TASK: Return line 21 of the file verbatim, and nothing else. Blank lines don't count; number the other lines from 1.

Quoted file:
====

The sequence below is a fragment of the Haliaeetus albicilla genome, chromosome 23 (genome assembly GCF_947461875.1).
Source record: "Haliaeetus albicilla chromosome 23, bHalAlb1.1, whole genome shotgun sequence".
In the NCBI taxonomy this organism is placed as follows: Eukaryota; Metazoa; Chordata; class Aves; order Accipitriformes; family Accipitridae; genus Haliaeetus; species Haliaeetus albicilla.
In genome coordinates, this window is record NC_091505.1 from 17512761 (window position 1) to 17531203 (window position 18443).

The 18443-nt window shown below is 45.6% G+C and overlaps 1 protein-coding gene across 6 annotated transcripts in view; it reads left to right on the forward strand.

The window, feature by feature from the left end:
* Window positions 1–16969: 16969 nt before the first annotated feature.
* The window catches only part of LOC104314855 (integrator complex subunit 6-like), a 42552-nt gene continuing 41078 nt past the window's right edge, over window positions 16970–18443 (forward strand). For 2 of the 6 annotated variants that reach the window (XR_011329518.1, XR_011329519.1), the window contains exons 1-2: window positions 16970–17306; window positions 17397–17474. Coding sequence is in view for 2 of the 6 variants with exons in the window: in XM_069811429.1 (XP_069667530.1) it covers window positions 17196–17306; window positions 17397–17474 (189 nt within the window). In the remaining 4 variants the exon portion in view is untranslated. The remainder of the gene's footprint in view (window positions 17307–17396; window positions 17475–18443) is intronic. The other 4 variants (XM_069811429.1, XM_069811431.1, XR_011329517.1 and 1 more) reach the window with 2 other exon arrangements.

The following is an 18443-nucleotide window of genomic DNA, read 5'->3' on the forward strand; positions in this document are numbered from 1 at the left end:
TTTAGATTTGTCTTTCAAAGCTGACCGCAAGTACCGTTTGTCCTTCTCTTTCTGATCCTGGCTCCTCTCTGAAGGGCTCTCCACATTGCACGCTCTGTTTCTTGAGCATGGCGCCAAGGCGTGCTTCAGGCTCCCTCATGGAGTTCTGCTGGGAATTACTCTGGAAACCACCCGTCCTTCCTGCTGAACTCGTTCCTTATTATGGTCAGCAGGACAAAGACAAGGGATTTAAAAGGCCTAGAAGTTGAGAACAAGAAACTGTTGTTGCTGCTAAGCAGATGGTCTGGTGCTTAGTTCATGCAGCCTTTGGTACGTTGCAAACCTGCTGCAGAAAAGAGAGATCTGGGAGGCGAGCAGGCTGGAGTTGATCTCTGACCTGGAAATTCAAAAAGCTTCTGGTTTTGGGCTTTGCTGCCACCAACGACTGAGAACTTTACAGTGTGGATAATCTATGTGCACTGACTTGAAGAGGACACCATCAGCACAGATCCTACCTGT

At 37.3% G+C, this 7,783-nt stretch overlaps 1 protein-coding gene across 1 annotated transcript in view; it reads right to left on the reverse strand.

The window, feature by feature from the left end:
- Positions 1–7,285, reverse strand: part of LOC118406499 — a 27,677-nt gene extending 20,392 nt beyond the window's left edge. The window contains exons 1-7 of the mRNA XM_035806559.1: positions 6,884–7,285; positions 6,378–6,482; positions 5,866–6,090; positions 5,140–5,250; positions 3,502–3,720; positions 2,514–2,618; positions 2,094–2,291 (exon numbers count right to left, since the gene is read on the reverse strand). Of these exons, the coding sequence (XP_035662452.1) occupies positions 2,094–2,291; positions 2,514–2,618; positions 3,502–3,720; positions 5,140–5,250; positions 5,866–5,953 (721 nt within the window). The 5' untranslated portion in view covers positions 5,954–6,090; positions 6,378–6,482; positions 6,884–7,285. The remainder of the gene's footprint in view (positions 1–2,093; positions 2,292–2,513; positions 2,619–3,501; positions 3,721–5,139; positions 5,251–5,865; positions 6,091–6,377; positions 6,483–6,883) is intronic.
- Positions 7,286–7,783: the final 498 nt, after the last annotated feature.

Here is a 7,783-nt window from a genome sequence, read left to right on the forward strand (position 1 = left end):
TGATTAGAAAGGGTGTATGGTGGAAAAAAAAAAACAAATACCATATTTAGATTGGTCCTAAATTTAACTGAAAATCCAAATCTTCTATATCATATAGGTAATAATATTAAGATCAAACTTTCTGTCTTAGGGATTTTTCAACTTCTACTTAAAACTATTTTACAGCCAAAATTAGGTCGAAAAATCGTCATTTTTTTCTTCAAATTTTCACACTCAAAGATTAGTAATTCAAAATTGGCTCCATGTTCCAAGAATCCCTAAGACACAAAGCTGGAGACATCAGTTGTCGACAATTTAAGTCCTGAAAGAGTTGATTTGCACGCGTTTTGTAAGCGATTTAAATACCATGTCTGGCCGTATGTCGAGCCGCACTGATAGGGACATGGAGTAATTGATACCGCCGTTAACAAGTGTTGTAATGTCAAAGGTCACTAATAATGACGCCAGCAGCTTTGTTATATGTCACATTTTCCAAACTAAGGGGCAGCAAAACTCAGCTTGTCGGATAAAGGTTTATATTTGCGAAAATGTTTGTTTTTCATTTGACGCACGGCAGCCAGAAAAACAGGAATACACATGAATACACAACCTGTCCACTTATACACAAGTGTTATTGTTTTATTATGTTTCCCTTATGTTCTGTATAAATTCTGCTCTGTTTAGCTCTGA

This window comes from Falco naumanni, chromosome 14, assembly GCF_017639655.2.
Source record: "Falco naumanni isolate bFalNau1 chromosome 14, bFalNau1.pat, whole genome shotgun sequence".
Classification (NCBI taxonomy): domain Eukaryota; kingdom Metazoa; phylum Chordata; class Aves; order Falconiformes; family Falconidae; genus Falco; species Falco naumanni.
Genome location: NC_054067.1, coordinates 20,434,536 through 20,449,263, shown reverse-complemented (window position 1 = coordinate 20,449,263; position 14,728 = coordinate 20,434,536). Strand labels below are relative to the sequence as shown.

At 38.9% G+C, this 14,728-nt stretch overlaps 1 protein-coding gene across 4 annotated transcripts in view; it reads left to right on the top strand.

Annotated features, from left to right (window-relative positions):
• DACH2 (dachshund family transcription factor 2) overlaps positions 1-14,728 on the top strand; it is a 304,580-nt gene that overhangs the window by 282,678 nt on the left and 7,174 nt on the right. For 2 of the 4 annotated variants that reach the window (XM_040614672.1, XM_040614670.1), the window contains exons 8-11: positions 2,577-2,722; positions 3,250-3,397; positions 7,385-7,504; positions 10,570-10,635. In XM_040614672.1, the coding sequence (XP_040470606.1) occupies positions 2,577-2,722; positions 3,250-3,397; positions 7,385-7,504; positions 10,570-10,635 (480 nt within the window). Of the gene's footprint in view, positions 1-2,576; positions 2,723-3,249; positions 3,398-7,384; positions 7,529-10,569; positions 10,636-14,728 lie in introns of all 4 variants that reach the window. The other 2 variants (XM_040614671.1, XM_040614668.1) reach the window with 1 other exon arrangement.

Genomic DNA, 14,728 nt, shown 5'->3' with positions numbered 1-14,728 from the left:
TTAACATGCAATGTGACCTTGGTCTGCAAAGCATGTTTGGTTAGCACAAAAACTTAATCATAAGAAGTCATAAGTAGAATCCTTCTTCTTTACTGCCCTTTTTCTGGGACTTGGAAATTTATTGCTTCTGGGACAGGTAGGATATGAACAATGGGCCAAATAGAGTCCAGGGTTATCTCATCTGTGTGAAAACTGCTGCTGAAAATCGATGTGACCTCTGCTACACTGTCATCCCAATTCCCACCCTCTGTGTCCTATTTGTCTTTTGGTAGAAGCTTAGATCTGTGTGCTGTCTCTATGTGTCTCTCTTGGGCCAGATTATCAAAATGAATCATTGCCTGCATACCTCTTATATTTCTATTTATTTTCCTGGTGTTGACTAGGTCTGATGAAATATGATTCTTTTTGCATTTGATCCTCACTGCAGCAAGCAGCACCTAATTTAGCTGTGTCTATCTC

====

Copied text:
At 38.9% G+C, this 14,728-nt stretch overlaps 1 protein-coding gene across 4 annotated transcripts in view; it reads left to right on the top strand.